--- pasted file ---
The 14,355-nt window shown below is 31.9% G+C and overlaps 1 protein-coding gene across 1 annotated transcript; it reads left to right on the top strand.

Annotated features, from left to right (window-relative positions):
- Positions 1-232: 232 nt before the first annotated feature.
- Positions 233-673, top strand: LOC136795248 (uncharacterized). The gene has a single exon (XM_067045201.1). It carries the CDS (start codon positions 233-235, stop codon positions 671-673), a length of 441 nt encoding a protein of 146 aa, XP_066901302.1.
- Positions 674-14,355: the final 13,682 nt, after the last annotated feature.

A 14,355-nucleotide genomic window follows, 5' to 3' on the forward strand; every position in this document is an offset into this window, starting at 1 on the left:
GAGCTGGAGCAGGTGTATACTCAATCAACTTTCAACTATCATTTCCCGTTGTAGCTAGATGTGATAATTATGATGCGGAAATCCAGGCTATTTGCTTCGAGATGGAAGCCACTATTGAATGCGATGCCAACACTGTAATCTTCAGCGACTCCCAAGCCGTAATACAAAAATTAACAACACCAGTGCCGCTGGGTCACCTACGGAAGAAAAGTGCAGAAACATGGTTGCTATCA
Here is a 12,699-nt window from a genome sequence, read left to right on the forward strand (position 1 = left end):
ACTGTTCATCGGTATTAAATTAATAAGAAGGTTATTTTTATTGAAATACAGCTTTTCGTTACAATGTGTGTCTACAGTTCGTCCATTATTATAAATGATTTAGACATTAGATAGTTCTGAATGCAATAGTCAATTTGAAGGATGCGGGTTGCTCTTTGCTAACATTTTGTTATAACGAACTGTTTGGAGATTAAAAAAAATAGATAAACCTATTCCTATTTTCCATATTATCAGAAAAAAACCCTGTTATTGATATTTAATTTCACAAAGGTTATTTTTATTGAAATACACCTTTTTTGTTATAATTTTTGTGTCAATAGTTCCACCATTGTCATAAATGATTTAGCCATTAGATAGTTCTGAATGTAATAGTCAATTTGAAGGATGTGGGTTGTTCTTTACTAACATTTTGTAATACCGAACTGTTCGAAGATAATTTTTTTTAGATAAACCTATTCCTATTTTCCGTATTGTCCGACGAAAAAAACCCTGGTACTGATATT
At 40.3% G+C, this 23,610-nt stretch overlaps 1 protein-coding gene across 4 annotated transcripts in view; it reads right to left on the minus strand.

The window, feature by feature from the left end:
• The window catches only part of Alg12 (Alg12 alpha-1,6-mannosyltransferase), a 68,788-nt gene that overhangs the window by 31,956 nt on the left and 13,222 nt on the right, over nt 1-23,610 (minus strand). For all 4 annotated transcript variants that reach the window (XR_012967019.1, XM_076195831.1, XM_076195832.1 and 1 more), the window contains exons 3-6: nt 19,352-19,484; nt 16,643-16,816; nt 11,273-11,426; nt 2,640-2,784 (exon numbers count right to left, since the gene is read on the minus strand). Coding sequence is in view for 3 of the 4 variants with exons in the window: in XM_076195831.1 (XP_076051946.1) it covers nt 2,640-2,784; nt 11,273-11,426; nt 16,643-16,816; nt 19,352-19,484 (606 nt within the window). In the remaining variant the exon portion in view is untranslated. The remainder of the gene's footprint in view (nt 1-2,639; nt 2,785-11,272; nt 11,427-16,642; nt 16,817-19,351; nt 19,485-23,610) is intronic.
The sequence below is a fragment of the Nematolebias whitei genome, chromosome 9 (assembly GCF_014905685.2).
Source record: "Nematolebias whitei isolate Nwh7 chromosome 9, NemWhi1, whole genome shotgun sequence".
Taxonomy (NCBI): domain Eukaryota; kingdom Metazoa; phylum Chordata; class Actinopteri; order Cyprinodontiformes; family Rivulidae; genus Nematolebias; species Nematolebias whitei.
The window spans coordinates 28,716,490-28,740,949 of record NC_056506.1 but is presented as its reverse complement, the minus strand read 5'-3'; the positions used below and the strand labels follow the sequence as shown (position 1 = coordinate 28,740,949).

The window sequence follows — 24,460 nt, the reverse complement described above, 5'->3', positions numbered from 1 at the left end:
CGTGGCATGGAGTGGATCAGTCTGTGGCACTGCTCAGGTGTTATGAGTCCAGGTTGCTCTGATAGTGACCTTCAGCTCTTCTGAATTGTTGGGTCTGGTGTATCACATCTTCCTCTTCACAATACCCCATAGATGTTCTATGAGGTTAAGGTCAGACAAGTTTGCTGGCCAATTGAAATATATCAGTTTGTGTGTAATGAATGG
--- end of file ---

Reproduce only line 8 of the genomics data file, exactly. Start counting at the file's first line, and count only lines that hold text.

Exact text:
Here is a 12,699-nt window from a genome sequence, read left to right on the forward strand (position 1 = left end):